Heart health is a solid category where natural solutions have found fertile ground for the last several years. But it is also crowded and very generic.
Heart health is a solid category where natural solutions have found fertile ground for the last several years. But it is also crowded and very generic. That’s why there is a lot of movement to be more specific about a heart health product’s benefits, as well as find new angles for innovation.
Offering a sobering view of the market, Julian Mellentin, director, New Nutrition Business, says, “Heart health is arguably the most-crowded and competitive of all benefit platforms. The benefit of heart health is offered directly and indirectly by a massive array of products stretching across all categories. In heart health, whatever proposition you develop-no matter how good its science-is in competition with a wealth of ‘regular foods’ that consumers and the media perceive as heart healthy. These include oats, olive oil, dark chocolate, whole grains, almonds, pistachios, blueberries, and many, many others. This competitive reality has helped keep heart health brands in a niche.”
Still, heart health remains one of the top reasons why overall supplement users take supplements. “This reason is especially popular among supplement users aged 55+, with heart health being the third most popular reason for taking dietary supplements in this age bracket,” says Nancy Weindruch, vice president, communications, Council for Responsible Nutrition (CRN; Washington, DC).
In the mass-market retail channel, the top three ingredients for heart health as of October 6, 2019, according to market researchers SPINS and IRI, were fish oil, psyllium, and CoQ10. However, the only categories of the top 10 ingredients listed in this market under “cardiovascular health” that posted gains compared to the previous year were psyllium (which grew 0.5%) and CoQ10 (ubiquinol; which grew 15%).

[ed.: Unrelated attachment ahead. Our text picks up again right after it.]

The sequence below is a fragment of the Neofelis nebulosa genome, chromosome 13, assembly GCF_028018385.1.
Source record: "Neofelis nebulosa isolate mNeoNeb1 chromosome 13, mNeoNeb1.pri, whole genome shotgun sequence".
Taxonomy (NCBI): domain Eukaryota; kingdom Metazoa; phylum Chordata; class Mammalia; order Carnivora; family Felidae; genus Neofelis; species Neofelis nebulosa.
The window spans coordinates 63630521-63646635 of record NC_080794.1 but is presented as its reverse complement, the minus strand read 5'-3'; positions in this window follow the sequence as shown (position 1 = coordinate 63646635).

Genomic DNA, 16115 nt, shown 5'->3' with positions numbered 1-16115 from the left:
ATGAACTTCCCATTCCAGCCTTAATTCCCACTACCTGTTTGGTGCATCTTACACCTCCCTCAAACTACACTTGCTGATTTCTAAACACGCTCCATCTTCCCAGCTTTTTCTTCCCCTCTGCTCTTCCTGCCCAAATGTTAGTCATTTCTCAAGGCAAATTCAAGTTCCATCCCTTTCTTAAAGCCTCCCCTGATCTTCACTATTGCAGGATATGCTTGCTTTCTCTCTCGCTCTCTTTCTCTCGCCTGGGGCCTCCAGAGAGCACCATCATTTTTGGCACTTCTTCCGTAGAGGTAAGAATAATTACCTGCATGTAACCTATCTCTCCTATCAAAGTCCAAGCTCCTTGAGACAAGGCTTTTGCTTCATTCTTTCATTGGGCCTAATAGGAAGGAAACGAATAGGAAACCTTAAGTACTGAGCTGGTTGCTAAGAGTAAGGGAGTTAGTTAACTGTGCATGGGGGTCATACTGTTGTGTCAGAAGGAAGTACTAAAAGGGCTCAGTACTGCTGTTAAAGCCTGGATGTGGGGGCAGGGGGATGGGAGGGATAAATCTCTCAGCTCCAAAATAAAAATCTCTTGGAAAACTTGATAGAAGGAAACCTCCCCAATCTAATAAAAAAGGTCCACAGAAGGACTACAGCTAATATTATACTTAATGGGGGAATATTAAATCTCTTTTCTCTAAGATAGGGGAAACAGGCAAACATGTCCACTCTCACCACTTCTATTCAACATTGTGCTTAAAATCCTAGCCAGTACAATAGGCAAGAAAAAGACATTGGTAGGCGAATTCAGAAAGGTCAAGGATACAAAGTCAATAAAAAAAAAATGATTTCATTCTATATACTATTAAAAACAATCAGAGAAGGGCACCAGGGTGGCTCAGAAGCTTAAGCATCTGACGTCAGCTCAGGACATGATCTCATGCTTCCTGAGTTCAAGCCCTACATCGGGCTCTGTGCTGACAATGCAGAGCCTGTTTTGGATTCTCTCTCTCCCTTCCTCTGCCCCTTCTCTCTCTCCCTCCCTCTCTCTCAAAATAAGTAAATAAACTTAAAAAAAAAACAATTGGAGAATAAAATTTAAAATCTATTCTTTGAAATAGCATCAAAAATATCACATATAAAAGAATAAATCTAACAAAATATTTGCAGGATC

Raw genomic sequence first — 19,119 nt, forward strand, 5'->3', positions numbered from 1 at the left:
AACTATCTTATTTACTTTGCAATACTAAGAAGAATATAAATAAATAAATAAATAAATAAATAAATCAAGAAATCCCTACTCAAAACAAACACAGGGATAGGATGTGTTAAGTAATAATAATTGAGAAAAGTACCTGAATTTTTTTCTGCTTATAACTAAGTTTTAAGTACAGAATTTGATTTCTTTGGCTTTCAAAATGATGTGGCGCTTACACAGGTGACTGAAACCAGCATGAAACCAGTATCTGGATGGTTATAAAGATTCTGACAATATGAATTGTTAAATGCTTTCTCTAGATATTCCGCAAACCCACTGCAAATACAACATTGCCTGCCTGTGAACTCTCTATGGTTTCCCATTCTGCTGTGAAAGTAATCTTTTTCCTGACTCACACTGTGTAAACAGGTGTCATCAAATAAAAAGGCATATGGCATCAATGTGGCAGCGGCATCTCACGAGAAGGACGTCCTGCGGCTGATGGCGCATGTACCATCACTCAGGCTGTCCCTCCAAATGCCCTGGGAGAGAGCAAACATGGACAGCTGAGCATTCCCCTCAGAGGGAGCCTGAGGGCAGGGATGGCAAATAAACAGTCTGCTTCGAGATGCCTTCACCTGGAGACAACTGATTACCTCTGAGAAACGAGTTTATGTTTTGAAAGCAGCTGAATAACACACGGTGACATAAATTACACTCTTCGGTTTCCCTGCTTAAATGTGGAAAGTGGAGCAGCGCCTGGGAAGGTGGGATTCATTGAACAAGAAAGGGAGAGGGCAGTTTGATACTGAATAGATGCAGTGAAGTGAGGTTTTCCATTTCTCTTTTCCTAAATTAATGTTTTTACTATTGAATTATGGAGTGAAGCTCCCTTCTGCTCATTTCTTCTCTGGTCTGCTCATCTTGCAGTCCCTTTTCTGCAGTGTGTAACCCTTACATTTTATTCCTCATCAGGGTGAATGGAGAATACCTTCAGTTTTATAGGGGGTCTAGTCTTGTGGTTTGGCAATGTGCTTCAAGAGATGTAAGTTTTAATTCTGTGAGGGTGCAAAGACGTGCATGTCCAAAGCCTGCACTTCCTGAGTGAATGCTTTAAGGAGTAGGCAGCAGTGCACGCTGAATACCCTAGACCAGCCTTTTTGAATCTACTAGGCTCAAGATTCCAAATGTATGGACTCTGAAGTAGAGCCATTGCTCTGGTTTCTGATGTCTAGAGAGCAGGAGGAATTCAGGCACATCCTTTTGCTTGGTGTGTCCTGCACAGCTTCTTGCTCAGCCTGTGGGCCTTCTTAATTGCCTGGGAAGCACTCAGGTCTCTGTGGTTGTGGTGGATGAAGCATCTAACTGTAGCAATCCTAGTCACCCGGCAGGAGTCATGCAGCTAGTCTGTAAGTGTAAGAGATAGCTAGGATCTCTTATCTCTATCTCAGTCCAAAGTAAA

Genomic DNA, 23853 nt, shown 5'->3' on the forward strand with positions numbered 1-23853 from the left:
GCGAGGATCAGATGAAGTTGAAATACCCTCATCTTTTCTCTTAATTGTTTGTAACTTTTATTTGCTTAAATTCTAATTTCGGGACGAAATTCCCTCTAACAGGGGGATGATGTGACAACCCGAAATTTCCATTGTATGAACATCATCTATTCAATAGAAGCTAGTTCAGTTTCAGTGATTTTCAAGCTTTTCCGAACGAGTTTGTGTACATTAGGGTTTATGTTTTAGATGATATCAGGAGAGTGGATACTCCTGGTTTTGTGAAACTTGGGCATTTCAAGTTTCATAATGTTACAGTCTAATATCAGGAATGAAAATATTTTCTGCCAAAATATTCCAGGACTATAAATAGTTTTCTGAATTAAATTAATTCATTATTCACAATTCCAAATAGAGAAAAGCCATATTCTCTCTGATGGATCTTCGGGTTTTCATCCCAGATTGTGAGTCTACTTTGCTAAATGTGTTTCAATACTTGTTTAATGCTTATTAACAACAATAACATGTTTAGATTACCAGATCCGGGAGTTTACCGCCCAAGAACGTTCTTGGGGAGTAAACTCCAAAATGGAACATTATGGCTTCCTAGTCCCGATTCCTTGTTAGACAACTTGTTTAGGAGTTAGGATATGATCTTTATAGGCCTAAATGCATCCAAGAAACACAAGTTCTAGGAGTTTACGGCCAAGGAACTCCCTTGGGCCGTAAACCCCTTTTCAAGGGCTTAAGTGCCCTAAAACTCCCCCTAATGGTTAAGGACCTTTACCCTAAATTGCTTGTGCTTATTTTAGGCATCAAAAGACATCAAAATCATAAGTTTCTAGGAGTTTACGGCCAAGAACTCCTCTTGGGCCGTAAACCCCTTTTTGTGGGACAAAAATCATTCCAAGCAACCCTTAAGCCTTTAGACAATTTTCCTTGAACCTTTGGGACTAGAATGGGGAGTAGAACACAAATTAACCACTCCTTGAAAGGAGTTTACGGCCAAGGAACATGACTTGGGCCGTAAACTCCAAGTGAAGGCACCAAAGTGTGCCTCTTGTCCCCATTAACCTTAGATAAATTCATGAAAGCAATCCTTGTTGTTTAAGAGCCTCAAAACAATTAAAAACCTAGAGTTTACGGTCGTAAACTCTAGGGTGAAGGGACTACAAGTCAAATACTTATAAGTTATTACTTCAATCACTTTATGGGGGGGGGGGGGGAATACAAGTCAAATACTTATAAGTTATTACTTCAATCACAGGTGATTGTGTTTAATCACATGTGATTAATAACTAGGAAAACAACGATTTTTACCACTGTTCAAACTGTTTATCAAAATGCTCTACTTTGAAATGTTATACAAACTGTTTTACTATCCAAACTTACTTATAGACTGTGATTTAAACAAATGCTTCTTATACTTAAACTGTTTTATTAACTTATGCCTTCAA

In the natural retail channel, the top three ingredients for heart health were CoQ10, fish oil, and garlic. Those posting gains in the natural channel’s cardiovascular category were garlic at 5%, red yeast rice at 1%, magnesium at 4%, and resveratrol at 9%.
Most top 10 ingredient categories across both channels were in the red, indicating a stagnating and/or declining market from previous years. That being the case, omega-3s and CoQ10 continue to hold the top positions in terms of market share.
Among consumers, according to CRN’s 2019 Consumer Survey on Dietary Supplements, usage of omega-3/fatty acid supplements has remained steady over the past five years. “Historically and currently, omega-3s are most popular in the 55+ age category,” says CRN’s Weindruch. “Omega-3/fatty acids are in the top five most popular supplements taken by men. In fact, the number of men who take omega-3/fatty acid supplements has grown by four percentage points over the last year.”
Mellentin also believes nutrients like omega-3s are among those likely to keep the heart health category afloat for years to come, among others.
“Ingredients like walnuts or almonds have strong epidemiological data showing their cardio-protective effects, which helps to strengthen the ‘naturally heart healthy’ beliefs around whole foods,” he says. “Ingredients like omega-3, beta-glucan, phytosterols, CoQ10, and lycopene dominate the heart health supplement category. It will be difficult for emerging ingredients to challenge ingredients like omega-3s, which have been studied since the 1970s.”
Omega-3 Drugs Dominate Recent Headlines
The omega-3 market has had its share of ups and downs. In 2019, there was a mix of news related mostly to the publication of several high-profile studies. Indeed, REDUCE-IT1, VITAL2, and ASCEND3 were the studies that kept on giving when it came to headlines.